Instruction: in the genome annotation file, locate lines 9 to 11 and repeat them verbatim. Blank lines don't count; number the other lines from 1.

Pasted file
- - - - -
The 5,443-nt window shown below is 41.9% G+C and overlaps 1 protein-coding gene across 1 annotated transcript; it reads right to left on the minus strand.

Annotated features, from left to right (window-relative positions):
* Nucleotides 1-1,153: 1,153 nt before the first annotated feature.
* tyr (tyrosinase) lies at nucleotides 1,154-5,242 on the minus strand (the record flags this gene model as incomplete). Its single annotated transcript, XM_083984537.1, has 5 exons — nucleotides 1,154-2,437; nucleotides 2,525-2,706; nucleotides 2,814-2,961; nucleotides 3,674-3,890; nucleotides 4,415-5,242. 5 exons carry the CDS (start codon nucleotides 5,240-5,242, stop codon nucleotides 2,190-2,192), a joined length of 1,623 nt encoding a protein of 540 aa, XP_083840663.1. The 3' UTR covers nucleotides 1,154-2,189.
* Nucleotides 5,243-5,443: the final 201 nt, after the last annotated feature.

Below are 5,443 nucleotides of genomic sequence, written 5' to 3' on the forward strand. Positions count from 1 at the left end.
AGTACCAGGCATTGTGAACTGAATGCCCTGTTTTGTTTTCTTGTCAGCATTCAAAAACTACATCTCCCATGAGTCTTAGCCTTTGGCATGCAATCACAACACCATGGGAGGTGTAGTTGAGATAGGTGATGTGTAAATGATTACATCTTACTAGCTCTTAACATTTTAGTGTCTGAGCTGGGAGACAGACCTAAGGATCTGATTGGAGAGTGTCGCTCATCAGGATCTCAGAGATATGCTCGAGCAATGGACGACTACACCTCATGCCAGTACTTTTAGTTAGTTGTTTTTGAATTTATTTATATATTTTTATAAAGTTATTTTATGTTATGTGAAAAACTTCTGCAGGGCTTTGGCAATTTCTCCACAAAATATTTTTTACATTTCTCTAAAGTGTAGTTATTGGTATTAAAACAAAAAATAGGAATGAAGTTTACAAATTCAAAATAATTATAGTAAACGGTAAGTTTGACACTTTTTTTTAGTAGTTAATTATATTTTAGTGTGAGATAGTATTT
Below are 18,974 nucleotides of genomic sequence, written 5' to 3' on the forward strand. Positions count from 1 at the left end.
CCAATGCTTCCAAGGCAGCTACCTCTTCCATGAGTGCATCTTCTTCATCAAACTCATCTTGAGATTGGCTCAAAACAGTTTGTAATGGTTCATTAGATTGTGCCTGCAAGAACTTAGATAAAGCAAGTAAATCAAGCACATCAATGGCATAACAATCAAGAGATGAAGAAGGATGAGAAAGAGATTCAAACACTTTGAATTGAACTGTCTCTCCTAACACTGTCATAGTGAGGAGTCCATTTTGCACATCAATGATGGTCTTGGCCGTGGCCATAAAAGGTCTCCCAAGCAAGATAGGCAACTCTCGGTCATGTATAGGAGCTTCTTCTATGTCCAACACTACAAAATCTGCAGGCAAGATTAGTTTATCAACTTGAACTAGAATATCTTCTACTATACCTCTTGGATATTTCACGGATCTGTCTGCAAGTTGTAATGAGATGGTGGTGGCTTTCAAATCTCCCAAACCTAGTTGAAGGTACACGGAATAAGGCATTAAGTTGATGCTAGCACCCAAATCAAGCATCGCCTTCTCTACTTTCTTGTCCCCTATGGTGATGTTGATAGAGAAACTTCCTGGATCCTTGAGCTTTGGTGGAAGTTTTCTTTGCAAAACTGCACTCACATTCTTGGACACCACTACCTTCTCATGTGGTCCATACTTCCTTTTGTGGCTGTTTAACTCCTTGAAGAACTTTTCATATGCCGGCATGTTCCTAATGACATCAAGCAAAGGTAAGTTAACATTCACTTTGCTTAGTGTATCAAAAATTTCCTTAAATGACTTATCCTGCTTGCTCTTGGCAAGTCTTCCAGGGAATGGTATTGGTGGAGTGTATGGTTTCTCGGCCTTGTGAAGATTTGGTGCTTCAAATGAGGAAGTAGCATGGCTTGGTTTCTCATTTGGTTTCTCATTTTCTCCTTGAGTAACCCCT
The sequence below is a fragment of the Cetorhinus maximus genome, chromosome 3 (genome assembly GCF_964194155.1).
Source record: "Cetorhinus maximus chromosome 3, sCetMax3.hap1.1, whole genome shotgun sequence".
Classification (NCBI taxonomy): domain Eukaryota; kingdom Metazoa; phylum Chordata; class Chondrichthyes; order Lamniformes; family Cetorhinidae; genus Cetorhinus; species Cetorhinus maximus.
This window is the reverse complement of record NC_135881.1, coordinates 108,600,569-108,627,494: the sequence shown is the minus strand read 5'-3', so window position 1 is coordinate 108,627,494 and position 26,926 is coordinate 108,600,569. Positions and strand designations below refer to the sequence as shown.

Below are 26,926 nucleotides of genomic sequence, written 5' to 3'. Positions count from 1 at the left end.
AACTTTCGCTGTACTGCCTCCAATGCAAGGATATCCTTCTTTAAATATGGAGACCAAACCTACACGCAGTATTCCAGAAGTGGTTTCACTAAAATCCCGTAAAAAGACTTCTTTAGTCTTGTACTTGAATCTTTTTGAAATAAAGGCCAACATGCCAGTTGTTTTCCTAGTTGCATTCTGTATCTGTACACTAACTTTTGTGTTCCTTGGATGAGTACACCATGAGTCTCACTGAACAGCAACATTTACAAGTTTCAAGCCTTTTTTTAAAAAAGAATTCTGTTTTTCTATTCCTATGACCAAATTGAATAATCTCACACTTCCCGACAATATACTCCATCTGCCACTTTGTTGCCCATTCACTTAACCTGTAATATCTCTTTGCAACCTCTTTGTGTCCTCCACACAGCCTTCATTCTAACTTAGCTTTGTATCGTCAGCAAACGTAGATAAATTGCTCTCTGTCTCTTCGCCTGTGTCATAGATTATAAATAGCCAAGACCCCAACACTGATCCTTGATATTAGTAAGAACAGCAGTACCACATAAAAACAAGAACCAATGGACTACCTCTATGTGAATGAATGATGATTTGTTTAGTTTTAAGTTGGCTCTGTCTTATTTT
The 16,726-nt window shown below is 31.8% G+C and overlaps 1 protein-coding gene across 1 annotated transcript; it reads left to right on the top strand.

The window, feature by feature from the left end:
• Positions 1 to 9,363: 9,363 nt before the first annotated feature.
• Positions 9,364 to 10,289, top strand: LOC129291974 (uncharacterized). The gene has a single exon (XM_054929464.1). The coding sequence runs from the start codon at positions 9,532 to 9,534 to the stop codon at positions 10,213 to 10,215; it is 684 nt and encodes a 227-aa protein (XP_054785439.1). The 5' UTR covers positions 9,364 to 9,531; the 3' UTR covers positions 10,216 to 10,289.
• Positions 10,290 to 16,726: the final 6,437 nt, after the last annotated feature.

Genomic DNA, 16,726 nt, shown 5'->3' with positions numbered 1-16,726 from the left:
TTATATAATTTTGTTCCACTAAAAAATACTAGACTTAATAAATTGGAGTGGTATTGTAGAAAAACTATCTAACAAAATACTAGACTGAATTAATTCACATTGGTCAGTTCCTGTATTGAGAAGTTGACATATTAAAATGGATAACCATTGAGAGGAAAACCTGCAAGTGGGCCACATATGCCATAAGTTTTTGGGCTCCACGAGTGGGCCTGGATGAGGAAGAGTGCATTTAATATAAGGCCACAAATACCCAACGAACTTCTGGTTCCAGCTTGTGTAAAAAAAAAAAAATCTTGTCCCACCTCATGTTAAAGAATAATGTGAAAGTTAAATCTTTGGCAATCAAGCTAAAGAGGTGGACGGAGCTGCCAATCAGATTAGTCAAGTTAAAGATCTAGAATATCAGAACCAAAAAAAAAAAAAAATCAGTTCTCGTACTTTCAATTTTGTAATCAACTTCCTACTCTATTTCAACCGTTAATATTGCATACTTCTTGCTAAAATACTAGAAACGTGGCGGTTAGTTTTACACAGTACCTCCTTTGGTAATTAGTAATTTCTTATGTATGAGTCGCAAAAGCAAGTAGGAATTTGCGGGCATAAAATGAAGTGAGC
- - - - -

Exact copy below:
CCAATGCTTCCAAGGCAGCTACCTCTTCCATGAGTGCATCTTCTTCATCAAACTCATCTTGAGATTGGCTCAAAACAGTTTGTAATGGTTCATTAGATTGTGCCTGCAAGAACTTAGATAAAGCAAGTAAATCAAGCACATCAATGGCATAACAATCAAGAGATGAAGAAGGATGAGAAAGAGATTCAAACACTTTGAATTGAACTGTCTCTCCTAACACTGTCATAGTGAGGAGTCCATTTTGCACATCAATGATGGTCTTGGCCGTGGCCATAAAAGGTCTCCCAAGCAAGATAGGCAACTCTCGGTCATGTATAGGAGCTTCTTCTATGTCCAACACTACAAAATCTGCAGGCAAGATTAGTTTATCAACTTGAACTAGAATATCTTCTACTATACCTCTTGGATATTTCACGGATCTGTCTGCAAGTTGTAATGAGATGGTGGTGGCTTTCAAATCTCCCAAACCTAGTTGAAGGTACACGGAATAAGGCATTAAGTTGATGCTAGCACCCAAATCAAGCATCGCCTTCTCTACTTTCTTGTCCCCTATGGTGATGTTGATAGAGAAACTTCCTGGATCCTTGAGCTTTGGTGGAAGTTTTCTTTGCAAAACTGCACTCACATTCTTGGACACCACTACCTTCTCATGTGGTCCATACTTCCTTTTGTGGCTGTTTAACTCCTTGAAGAACTTTTCATATGCCGGCATGTTCCTAATGACATCAAGCAAAGGTAAGTTAACATTCACTTTGCTTAGTGTATCAAAAATTTCCTTAAATGACTTATCCTGCTTGCTCTTGGCAAGTCTTCCAGGGAATGGTATTGGTGGAGTGTATGGTTTCTCGGCCTTGTGAAGATTTGGTGCTTCAAATGAGGAAGTAGCATGGCTTGGTTTCTCATTTGGTTTCTCATTTTCTCCTTGAGTAACCCCT
The sequence below is a fragment of the Cetorhinus maximus genome, chromosome 3 (genome assembly GCF_964194155.1).
Source record: "Cetorhinus maximus chromosome 3, sCetMax3.hap1.1, whole genome shotgun sequence".